Tim Cooper of Oakdale, Minn., was surprised to see Annapurna listed as one of the books Pud Goodlett had read in March 1953. Here Cooper writes about how he stumbled onto that book and what it meant to him. If you would like to share your thoughts on Clearing the Fog, contact us here.
When I was young, I was intelligent. Bolstered by the hubris of youth and fearless of everything save the notion of being the same as everybody else, I read voraciously and indiscriminately, sure in the thought that I was unique, and that what I read was the best.
In all of this, my hero, Robert F. Kennedy, always guided me. Just when Bobby became my hero is not important; can I simply say that I can’t recall a time when he wasn’t? And if it’s true that we define ourselves by our actions, then I, too, was going to leave my mark on the world, to live bravely and care deeply, just as he did. Ah, youth.
I must have been 15 or 16 years old and living in Richmond, Ky., a mystery to no one except myself. In those days, my favorite thing to do was to walk the three miles from my house to downtown and go to a used bookstore run by an ancient Renaissance man. Housed in a dilapidated building that couldn’t possibly meet today’s safety codes, heated by two or three space heaters scattered haphazardly on the uneven floor, this used bookstore was a haven for my imagination and me. The old man would always give me the run of the place. What could possibly be better than that?
One Saturday morning while rummaging through stacks of books and magazines, I stumbled on a Life magazine from 1965. On the cover was a picture of Bobby standing on top of a mountain dressed in mountain climbing gear and surrounded by various flags. The caption on the front cover was “‘Our Climb Up Mount Kennedy,’ by Robert Kennedy.”
Too impatient to wait until I got home, I read Bobby’s article twice before I looked up and saw the old man walking over to me with a handful of books. Yes, they were all books on mountain-climbing expeditions, and I bought every last one of them. And no, I had no idea that mountain climbing was a popular sporting endeavor, much less a literary one. I read those books, which confirmed over and over my own uniqueness. Dare I say that it never occurred to me to wonder why there were so many books on mountain climbing if I was the only one interested? Ah, youth.
My favorite book in this stack was Annapurna by a Frenchman named Maurice Herzog. The pain and suffering experienced by Herzog and his team were rendered in great detail in this remarkable book, and I just couldn’t fathom the courage and teamwork that was required to climb that 26,000-foot mountain. But surely I was the only person in Richmond to know who Maurice Herzog was, to have read his book. That was enough.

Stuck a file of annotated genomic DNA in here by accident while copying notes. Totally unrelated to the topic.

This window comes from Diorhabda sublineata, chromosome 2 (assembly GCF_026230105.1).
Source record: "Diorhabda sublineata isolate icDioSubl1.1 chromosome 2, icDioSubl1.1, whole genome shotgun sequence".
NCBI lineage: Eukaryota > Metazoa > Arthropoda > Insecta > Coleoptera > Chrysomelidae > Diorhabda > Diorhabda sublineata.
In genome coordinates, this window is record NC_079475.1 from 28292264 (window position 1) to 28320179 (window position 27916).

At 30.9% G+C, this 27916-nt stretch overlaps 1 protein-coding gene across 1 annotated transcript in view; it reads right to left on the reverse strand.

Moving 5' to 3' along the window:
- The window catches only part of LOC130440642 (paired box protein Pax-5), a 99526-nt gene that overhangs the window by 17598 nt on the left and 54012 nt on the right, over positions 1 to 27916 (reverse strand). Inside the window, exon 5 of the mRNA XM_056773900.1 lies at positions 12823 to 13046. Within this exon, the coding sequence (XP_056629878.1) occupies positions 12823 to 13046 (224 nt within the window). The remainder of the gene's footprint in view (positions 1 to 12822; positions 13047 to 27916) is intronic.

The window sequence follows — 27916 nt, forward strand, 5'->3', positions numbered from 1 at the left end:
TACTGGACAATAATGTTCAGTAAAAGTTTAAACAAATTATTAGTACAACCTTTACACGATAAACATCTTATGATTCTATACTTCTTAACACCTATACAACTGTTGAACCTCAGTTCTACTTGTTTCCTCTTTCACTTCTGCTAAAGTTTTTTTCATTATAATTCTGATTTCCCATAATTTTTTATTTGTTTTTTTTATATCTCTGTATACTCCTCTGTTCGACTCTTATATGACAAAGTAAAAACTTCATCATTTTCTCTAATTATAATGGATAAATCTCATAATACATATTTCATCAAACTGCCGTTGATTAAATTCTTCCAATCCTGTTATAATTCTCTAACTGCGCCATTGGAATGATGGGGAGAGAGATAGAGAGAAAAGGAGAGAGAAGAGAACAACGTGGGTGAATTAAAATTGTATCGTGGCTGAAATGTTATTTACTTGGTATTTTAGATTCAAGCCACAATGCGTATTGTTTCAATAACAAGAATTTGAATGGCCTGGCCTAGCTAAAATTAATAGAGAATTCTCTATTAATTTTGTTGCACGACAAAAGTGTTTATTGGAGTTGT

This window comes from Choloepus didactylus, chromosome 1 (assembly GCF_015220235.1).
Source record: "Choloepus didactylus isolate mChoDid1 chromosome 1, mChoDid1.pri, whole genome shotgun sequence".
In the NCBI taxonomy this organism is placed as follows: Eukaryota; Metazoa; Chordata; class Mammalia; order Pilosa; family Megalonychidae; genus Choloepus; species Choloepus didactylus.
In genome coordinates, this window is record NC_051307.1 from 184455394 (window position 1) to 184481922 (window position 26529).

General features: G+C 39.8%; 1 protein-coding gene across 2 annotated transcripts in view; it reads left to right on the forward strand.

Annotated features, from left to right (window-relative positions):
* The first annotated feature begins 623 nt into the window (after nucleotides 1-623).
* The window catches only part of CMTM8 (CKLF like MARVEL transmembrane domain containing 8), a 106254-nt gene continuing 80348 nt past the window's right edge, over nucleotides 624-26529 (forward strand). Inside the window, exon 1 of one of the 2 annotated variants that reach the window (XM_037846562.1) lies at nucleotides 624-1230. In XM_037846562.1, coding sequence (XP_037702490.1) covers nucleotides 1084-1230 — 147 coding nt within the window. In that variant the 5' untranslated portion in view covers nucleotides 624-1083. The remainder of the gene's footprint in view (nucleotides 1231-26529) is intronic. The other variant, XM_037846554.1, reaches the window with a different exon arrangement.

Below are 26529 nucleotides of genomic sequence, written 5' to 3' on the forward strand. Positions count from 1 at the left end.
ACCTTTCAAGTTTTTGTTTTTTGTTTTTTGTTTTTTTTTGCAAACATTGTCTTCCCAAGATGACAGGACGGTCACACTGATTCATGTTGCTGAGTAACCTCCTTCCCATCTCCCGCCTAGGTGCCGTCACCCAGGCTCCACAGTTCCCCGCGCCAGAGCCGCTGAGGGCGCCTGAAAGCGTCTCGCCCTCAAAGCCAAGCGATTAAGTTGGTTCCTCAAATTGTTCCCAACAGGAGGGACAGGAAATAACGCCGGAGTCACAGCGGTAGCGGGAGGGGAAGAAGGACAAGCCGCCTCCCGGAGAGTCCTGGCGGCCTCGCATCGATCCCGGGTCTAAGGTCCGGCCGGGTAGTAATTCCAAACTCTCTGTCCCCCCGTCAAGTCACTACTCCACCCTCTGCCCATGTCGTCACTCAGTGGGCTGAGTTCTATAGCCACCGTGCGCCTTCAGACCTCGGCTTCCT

About a month ago, I stumbled onto Sallie Showalter’s remarkable blog and her magnificent book on her father, Dr. John C. Goodlett, The Last Resort. And though Sallie and I have known each other since we were in our teens, I was never privileged to have known Dr. Goodlett, who passed away a few years before our paths crossed.
Just a week or so ago, I was again poring over The Last Resort when I noticed that Dr. Goodlett made reference to reading Herzog’s Annapurna while he was working at Harvard, and that he characterized it as “gruesome, loony, and gripping in places.” A more apt description you’ll never find. May I tell you that something quite strange and wonderful happened to me when I read Dr. Goodlett’s reference: I felt a measure of comfort and joy and contentment I haven’t often felt as an adult. I recognized that the self-assured autodidact that I was as a youth had given way to an adult who recognized the complexity of the world and who enjoyed the company of like-minded friends. I felt immediately reassured in the knowledge that the father of a friend of mine from my youth had also read Herzog’s book when he was a young man. What I felt was solidarity.
No, I never knew Dr. Goodlett, and it is nearly impossible for me to refer to him as Pud, a nickname, I think, that should be reserved for family and friends. But, reading through his journals, I like to think that we’d both enjoy sipping a bourbon together. And I like to think that we would enjoy talking about mountain climbing and the “loony” Frenchman who wrote a book so important to us at different points in our youth. Here’s to you, Pud.